DEV Community

Cover image for How to get a job using Rust (and other questions)

Posted on

How to get a job using Rust (and other questions)

Recently I joined the organizing committee of the Rust London User Group as their In-house Careers Advisor.

The goal is to promote and contribute to the Rust community on the most important layer of the stack: people.


The intention is to provide counsel to everyone, on a range of Rust-related topics. Your individual use-case may vary, but could include:

  • You're a (recent) graduate and would like advice on acquiring a Rust job. Or guidance on how to build a meaningful portfolio.

  • You're already interviewing and could use some general tips.

  • You're hiring Rust engineers and would like to troubleshoot or optimize your pipeline.

  • You're an established software engineer, but use a different language. You're curious how to transition to Rust.

  • You'd like to drive adoption of Rust in your current company or team. You would like to brainstorm a strategy that considers the environmental nuances. Example: navigating stakeholders or evangelizing Rust.

  • You're the maintainer of a Rust project and would like to find some contributors (or vice versa).

  • You're interested in funding for your Rust project. Or you'd like to investigate a potential collaboration with a company.

About Me

Former engineer, passionate about Rust and its community since 2019.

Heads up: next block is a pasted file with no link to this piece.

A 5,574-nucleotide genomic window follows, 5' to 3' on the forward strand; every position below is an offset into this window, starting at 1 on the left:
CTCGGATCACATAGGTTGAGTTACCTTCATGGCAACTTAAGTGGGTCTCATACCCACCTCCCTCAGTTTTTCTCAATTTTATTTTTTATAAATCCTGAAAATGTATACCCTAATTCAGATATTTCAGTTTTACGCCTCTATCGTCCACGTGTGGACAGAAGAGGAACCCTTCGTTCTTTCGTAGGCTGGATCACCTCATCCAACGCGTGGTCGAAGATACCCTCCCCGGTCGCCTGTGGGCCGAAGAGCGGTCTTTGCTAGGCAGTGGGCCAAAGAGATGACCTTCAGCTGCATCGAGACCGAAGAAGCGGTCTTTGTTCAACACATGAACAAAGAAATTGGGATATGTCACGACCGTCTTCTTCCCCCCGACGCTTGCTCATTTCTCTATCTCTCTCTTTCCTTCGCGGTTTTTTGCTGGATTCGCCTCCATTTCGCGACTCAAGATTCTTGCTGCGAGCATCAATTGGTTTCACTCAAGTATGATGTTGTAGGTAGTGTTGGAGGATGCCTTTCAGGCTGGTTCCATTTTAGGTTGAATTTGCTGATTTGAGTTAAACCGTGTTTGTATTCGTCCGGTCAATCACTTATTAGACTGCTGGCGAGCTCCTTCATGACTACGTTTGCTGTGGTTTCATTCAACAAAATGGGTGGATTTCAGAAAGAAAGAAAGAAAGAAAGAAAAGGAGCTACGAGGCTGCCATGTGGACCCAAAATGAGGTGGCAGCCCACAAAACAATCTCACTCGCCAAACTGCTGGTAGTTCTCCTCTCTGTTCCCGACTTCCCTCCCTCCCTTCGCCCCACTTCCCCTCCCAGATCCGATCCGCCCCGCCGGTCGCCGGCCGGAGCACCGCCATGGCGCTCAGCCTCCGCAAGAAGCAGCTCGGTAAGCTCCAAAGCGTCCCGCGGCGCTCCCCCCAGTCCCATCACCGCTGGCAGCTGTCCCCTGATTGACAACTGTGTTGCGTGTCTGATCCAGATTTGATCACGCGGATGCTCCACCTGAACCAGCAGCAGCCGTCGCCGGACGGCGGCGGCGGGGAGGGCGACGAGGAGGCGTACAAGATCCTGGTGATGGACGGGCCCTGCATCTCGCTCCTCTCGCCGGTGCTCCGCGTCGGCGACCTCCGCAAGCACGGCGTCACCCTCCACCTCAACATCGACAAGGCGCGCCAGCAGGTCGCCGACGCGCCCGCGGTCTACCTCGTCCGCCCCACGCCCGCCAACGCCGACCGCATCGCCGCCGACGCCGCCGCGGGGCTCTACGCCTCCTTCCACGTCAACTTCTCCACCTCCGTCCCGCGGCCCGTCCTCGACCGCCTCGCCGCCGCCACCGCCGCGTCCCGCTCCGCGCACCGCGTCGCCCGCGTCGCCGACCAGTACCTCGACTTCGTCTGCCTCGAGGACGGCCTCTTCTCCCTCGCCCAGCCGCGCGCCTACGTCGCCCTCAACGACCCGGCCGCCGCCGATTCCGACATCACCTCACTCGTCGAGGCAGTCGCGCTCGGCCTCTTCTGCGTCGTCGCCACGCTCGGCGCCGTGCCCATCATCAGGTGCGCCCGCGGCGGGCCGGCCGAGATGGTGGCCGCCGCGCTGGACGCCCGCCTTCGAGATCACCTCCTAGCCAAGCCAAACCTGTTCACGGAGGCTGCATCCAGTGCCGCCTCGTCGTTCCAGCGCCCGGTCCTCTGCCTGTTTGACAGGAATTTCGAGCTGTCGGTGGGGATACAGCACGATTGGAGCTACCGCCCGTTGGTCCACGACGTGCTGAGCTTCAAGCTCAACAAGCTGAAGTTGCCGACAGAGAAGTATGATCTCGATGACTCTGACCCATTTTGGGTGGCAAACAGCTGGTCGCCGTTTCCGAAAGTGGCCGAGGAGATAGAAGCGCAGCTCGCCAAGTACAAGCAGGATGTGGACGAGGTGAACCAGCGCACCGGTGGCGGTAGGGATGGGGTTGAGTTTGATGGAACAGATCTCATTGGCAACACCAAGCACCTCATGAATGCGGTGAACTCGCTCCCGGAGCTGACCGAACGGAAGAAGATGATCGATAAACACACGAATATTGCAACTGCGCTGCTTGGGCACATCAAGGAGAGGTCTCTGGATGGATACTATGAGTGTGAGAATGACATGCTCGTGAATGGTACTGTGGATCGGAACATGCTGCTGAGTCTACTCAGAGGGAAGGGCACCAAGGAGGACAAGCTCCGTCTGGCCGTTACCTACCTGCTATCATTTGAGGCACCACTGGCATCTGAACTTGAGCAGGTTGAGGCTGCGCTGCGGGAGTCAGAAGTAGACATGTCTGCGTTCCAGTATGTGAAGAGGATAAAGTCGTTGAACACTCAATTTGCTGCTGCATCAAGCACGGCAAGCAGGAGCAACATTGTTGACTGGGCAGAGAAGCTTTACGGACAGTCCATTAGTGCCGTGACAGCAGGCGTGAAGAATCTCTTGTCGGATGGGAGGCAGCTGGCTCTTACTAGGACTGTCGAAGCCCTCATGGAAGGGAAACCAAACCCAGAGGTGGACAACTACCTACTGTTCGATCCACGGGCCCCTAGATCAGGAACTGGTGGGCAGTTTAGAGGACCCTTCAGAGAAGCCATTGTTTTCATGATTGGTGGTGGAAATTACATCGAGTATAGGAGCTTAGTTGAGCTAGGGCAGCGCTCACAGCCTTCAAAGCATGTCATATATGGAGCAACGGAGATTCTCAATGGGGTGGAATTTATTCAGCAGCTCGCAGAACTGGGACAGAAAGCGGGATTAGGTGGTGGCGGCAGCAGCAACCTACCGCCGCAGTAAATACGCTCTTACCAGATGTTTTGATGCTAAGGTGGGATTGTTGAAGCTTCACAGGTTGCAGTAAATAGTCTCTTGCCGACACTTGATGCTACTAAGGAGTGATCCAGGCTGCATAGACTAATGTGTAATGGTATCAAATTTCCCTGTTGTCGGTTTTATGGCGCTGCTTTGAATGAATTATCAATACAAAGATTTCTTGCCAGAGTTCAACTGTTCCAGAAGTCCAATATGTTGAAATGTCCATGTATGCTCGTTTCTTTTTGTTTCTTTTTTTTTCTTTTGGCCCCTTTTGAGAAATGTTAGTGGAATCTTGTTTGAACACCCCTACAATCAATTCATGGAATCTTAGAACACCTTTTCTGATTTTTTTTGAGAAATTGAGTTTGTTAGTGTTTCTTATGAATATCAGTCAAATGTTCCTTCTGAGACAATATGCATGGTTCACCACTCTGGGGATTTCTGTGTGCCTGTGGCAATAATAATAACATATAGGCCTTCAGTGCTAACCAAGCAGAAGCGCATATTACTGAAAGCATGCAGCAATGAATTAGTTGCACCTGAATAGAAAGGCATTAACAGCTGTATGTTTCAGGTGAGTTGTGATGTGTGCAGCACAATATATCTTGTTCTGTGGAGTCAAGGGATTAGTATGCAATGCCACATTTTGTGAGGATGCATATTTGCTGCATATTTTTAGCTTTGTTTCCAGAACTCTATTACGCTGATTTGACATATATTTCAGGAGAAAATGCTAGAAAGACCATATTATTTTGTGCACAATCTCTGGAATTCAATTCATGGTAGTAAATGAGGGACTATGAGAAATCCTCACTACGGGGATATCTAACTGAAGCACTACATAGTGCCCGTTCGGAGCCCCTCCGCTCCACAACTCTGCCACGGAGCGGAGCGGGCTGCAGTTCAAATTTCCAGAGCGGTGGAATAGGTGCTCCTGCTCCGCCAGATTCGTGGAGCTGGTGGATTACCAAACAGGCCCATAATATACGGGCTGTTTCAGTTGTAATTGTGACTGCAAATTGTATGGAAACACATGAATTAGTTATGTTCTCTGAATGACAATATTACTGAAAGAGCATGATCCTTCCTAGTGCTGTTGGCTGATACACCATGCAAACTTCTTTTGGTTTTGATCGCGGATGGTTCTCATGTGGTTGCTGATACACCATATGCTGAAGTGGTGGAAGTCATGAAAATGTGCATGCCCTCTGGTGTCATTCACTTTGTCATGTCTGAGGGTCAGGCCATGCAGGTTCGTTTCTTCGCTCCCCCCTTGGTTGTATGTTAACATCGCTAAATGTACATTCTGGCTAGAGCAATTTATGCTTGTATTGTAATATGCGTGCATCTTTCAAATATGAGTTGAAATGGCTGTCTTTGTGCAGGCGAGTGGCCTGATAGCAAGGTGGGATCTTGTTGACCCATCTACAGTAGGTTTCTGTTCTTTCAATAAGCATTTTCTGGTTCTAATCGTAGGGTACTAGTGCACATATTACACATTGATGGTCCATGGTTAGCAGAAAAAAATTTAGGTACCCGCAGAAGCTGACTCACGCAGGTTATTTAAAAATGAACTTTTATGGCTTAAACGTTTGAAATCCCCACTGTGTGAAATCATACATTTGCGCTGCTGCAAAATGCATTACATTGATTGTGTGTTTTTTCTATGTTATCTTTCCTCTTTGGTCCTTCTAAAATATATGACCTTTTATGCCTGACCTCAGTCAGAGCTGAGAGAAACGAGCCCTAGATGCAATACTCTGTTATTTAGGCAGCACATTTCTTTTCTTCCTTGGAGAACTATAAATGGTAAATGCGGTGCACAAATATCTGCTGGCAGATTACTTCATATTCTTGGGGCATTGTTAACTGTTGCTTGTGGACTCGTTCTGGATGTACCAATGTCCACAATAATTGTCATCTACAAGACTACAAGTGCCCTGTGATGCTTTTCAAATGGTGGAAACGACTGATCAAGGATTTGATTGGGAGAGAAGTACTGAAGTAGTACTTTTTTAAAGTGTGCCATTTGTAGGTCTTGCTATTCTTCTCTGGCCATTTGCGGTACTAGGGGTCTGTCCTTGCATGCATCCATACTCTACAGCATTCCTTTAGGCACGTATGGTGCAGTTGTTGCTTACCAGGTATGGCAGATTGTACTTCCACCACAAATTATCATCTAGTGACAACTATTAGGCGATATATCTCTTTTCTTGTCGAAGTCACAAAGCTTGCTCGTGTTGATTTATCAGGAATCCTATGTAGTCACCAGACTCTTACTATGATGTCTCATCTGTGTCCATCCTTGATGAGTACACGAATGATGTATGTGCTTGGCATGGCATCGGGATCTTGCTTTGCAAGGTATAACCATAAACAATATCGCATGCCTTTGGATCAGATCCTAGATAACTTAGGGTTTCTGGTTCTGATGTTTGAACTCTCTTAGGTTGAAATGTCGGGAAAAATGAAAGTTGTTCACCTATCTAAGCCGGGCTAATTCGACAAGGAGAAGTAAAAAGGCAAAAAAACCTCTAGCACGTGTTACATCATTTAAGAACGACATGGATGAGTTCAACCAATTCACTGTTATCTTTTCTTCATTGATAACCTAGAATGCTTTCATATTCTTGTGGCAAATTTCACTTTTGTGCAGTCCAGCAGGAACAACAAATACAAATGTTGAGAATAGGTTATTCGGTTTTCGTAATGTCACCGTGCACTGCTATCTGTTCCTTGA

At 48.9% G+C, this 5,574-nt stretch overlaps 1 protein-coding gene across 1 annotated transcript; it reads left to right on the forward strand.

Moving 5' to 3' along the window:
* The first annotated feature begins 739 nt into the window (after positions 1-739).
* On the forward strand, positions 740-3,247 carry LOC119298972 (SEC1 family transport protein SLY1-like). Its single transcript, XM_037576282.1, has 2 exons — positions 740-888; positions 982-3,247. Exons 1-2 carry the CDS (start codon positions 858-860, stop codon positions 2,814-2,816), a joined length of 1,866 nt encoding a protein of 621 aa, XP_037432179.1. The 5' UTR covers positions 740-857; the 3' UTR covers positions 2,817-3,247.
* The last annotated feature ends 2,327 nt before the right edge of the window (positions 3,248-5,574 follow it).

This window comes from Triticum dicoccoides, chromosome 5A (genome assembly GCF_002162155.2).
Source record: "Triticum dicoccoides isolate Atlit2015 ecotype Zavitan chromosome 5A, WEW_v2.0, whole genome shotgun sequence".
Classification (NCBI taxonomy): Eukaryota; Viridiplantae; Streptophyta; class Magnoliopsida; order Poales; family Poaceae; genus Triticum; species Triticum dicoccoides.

Each day I speak with Rustaceans who share their thoughts, experiences and pain-points. I also consult with companies and deep dive into their expectations and challenges.

Advice derives from a distillation of the above perspectives. Blended with my personal insights.

Disclaimer: I make no claims of authority. I can't guarantee a perfect answer. But I likely know someone who does. I'd be happy to connect you.

How can I help?

I view this as a community project. But it has at least one major drawback: scalability. To better serve the community I'd like to create real-world content that 1. addresses common scenarios and 2. highlights interesting use-cases and 3. contains tangible lessons.
Content will be published on

You can help by sharing your story or asking questions to me here or @

(With your consent, I may use your anonymized story as a basis for an article that others may find useful)

Discussion (2)

tsvetanganev profile image
Tsvetan Ganev

I'm not into Rust, but I find your initiative admirable! As an outsider my impression of the Rust community is that it's a really friendly environment full with people who want to help each other. It reminds me on what the Node.js community was years ago before it went mainstream. Back in the day finding a job as Node.js developer wasn't easy, but nowadays demand has grown enormously. I wish the same future for Rust!

neeesh profile image
Neeesh Author

Thanks for your kind wishes! They're very encouraging

The warmth of the Rust community was (and is) its most valuable asset! It's difficult to express in quantifiable terms so I'll defer to a personal anecdote:

Last year I met Zeeshan to discuss some opportunities. We began by talking about basic work stuff. But almost immediately the purpose of the conversation became unimportant. We were simply happy to talk about Rust in general! If I remember correctly we chatted for about 90 minutes.

For me it's very energizing to talk about a shared passion with someone you've just met. And this is what Rust means to me.

(Zeeshan also happens to be a pilot. Soon after, he invited me to fly with him over Brandenburg. If you're ever in the area you can book a flight with him here: